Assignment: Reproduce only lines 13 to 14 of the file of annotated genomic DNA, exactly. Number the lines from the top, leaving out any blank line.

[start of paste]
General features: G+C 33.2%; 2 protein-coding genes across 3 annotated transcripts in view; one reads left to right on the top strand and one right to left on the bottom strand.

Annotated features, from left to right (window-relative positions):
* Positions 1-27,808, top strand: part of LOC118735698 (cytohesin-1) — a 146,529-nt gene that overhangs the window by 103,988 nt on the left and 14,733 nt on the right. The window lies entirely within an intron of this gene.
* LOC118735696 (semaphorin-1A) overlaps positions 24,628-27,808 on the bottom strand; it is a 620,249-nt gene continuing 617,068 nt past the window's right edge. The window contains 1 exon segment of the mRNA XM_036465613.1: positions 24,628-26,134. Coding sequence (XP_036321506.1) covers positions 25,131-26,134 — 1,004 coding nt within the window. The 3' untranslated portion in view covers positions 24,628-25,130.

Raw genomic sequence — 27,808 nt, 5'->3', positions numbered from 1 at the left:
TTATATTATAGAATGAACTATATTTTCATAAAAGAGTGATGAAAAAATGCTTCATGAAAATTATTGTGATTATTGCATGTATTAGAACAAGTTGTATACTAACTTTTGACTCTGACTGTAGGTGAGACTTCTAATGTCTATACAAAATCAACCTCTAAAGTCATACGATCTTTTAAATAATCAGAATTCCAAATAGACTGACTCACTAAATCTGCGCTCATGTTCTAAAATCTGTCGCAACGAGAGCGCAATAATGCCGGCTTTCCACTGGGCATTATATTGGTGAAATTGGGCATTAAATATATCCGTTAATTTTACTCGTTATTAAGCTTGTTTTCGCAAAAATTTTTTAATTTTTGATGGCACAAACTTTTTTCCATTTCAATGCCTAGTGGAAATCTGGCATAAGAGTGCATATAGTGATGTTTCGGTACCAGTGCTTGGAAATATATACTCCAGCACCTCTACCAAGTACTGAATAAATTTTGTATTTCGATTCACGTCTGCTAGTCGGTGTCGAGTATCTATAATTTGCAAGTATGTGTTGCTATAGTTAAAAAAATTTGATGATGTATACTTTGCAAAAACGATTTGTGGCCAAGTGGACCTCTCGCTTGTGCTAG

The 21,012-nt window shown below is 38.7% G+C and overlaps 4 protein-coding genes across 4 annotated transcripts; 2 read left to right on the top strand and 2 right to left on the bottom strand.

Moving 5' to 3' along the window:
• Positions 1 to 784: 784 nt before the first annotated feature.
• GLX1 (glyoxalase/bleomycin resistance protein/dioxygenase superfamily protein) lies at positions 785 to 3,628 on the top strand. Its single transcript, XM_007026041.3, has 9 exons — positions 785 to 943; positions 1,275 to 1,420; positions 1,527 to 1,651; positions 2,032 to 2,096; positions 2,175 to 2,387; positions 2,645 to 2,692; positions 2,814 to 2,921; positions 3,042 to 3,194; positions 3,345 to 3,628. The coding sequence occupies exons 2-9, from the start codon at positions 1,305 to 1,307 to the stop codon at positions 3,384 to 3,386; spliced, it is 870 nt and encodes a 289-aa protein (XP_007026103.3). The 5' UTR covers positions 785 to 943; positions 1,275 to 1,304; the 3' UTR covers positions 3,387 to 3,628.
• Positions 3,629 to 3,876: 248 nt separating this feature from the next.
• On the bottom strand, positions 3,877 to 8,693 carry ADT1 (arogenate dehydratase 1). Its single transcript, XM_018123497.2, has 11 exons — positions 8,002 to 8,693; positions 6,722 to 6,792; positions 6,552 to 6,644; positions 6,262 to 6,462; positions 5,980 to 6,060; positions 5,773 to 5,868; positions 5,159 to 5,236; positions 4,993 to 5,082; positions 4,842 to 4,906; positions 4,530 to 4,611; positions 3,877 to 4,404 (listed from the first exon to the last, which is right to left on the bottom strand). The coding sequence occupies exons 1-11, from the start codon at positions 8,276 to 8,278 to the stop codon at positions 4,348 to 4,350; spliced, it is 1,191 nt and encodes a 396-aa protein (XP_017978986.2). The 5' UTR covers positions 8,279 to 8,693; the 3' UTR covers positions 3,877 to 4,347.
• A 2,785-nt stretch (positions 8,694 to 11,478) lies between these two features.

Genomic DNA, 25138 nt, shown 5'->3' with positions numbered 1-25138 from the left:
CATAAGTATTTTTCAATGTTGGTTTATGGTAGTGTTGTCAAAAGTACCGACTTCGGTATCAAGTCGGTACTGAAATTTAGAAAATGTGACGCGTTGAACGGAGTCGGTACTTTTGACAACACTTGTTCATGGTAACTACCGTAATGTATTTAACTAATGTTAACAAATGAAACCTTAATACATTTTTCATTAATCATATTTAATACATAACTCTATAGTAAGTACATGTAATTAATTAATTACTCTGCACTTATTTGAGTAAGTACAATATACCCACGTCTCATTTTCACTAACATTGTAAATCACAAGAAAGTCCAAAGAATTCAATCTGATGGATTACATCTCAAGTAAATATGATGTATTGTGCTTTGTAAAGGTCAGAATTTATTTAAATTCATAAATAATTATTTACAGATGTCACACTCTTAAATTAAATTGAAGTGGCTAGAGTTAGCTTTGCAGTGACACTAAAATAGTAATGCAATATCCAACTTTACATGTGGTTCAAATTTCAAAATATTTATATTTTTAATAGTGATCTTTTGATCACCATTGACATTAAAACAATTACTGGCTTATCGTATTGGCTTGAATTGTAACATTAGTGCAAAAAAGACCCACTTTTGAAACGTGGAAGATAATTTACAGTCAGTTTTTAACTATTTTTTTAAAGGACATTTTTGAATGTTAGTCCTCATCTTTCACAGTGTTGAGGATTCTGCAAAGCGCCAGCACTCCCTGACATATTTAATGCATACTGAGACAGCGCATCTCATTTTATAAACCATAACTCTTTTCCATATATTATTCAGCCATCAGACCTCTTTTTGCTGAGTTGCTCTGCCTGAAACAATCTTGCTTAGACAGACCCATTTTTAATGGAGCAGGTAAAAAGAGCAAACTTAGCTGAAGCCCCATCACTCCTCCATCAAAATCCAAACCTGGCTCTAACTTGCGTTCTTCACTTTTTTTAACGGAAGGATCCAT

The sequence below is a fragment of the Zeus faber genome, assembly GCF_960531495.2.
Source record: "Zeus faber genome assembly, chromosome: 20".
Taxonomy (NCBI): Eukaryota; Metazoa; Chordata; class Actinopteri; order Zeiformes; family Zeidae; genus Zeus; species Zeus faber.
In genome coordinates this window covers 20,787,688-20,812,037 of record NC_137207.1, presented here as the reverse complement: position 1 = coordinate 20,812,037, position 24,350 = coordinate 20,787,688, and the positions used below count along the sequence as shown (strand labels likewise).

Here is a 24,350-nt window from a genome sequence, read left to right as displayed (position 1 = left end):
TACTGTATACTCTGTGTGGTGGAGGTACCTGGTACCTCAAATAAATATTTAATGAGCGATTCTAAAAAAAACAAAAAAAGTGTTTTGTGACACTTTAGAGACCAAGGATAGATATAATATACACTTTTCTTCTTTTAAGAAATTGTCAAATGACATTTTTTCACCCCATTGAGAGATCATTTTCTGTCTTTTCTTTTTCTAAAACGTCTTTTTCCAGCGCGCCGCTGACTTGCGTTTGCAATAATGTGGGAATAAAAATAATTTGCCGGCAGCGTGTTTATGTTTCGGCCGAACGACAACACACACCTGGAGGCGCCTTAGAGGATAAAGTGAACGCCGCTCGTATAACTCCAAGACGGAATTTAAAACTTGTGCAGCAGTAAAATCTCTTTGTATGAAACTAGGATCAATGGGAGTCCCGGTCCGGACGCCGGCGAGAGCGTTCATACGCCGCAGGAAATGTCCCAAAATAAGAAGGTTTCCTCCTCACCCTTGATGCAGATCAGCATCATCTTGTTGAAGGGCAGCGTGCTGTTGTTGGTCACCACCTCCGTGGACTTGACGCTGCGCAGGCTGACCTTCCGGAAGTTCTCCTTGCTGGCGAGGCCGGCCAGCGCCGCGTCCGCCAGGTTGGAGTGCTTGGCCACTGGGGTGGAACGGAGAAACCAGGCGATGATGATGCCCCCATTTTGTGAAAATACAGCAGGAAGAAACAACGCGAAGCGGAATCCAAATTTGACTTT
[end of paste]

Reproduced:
• A 2,785-nt stretch (positions 8,694 to 11,478) lies between these two features.

Genomic DNA, 25138 nt, shown 5'->3' with positions numbered 1-25138 from the left: